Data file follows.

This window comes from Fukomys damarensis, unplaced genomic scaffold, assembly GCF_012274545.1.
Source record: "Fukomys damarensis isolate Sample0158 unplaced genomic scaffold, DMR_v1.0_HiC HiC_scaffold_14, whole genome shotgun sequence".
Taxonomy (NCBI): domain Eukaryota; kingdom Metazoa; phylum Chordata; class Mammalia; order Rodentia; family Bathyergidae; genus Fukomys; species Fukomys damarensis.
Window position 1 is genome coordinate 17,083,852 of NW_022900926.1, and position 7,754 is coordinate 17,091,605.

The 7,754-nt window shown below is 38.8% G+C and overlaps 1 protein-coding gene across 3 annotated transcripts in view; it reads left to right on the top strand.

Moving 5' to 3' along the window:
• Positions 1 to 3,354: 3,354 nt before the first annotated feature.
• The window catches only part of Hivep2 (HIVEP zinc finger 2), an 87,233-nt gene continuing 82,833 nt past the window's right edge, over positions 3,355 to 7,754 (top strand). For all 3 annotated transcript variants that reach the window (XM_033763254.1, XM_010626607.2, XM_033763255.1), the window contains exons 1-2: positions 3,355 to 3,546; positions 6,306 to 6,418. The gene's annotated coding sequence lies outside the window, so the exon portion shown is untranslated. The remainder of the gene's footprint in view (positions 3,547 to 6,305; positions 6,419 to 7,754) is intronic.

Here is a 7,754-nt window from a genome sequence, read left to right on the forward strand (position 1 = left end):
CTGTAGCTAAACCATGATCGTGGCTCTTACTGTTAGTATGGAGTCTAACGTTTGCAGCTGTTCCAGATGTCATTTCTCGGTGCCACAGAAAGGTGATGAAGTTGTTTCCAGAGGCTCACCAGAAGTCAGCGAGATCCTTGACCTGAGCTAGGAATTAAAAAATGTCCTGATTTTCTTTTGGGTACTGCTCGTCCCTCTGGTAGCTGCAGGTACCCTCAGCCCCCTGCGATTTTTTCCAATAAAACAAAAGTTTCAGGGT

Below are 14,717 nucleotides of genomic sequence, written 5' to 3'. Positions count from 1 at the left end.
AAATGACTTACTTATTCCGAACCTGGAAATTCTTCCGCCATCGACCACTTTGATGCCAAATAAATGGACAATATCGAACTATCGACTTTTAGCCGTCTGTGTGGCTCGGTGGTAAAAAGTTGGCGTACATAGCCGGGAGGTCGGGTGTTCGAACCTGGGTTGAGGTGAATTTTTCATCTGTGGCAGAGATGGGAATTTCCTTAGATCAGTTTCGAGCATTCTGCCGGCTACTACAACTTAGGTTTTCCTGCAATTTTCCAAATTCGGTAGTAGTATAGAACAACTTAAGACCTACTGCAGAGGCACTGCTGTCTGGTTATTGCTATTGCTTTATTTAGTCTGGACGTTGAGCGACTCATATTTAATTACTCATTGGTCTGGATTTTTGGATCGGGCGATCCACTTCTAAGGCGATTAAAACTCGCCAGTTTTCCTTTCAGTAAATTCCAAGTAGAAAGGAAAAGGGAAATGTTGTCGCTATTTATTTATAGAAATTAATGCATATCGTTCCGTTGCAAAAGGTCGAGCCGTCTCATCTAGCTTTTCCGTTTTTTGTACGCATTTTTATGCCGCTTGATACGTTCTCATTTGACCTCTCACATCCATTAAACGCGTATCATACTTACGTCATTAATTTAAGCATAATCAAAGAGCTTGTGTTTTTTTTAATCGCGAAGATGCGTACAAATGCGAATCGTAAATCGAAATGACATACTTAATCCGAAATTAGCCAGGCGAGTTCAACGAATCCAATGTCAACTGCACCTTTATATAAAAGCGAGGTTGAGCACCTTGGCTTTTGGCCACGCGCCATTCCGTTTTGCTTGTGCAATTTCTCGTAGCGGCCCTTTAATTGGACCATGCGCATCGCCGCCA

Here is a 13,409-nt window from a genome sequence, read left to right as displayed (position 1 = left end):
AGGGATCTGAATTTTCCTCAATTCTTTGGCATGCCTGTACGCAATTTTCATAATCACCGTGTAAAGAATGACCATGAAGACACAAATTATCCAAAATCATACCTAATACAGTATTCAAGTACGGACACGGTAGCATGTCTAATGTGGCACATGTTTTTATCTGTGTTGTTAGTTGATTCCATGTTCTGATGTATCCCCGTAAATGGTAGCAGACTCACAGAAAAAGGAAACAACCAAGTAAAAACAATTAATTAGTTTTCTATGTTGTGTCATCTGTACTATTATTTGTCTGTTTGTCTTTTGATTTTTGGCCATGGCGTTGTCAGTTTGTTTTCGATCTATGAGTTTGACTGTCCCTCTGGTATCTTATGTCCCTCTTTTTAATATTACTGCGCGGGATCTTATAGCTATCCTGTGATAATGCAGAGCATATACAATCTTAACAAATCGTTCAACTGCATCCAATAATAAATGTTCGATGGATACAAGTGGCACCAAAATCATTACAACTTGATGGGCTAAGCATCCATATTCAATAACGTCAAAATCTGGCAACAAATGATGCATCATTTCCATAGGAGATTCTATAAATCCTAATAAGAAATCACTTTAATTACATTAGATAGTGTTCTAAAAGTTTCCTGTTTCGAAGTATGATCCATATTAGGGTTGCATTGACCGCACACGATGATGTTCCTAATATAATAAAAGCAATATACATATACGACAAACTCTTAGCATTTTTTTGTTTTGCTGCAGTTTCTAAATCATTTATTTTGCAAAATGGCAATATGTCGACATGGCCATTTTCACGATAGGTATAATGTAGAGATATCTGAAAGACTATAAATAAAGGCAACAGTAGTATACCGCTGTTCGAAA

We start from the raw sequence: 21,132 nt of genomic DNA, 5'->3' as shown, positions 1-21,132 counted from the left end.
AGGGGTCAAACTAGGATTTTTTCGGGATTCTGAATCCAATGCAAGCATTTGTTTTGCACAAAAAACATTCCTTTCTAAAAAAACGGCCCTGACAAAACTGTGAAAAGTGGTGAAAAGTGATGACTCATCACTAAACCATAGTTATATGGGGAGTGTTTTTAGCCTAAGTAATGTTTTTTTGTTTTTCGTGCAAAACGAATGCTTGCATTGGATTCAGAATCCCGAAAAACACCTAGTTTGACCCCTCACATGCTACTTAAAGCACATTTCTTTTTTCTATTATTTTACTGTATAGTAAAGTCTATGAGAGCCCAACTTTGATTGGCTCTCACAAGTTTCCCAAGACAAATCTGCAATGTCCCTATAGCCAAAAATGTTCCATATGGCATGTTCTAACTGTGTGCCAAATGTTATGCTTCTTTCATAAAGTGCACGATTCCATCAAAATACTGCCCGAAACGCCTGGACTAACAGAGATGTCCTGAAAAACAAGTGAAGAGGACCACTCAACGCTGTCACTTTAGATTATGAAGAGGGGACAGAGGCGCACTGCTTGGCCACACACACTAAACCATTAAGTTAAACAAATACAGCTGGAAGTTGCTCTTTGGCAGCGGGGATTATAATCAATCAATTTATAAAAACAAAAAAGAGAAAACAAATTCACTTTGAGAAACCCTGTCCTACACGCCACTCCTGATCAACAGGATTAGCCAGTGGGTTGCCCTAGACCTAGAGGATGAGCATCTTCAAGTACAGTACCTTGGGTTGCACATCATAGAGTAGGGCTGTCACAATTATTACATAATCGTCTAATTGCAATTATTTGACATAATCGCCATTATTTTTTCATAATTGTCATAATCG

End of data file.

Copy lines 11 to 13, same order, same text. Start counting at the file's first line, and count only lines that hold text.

Below are 14,717 nucleotides of genomic sequence, written 5' to 3'. Positions count from 1 at the left end.
AAATGACTTACTTATTCCGAACCTGGAAATTCTTCCGCCATCGACCACTTTGATGCCAAATAAATGGACAATATCGAACTATCGACTTTTAGCCGTCTGTGTGGCTCGGTGGTAAAAAGTTGGCGTACATAGCCGGGAGGTCGGGTGTTCGAACCTGGGTTGAGGTGAATTTTTCATCTGTGGCAGAGATGGGAATTTCCTTAGATCAGTTTCGAGCATTCTGCCGGCTACTACAACTTAGGTTTTCCTGCAATTTTCCAAATTCGGTAGTAGTATAGAACAACTTAAGACCTACTGCAGAGGCACTGCTGTCTGGTTATTGCTATTGCTTTATTTAGTCTGGACGTTGAGCGACTCATATTTAATTACTCATTGGTCTGGATTTTTGGATCGGGCGATCCACTTCTAAGGCGATTAAAACTCGCCAGTTTTCCTTTCAGTAAATTCCAAGTAGAAAGGAAAAGGGAAATGTTGTCGCTATTTATTTATAGAAATTAATGCATATCGTTCCGTTGCAAAAGGTCGAGCCGTCTCATCTAGCTTTTCCGTTTTTTGTACGCATTTTTATGCCGCTTGATACGTTCTCATTTGACCTCTCACATCCATTAAACGCGTATCATACTTACGTCATTAATTTAAGCATAATCAAAGAGCTTGTGTTTTTTTTAATCGCGAAGATGCGTACAAATGCGAATCGTAAATCGAAATGACATACTTAATCCGAAATTAGCCAGGCGAGTTCAACGAATCCAATGTCAACTGCACCTTTATATAAAAGCGAGGTTGAGCACCTTGGCTTTTGGCCACGCGCCATTCCGTTTTGCTTGTGCAATTTCTCGTAGCGGCCCTTTAATTGGACCATGCGCATCGCCGCCA

Here is a 13,409-nt window from a genome sequence, read left to right as displayed (position 1 = left end):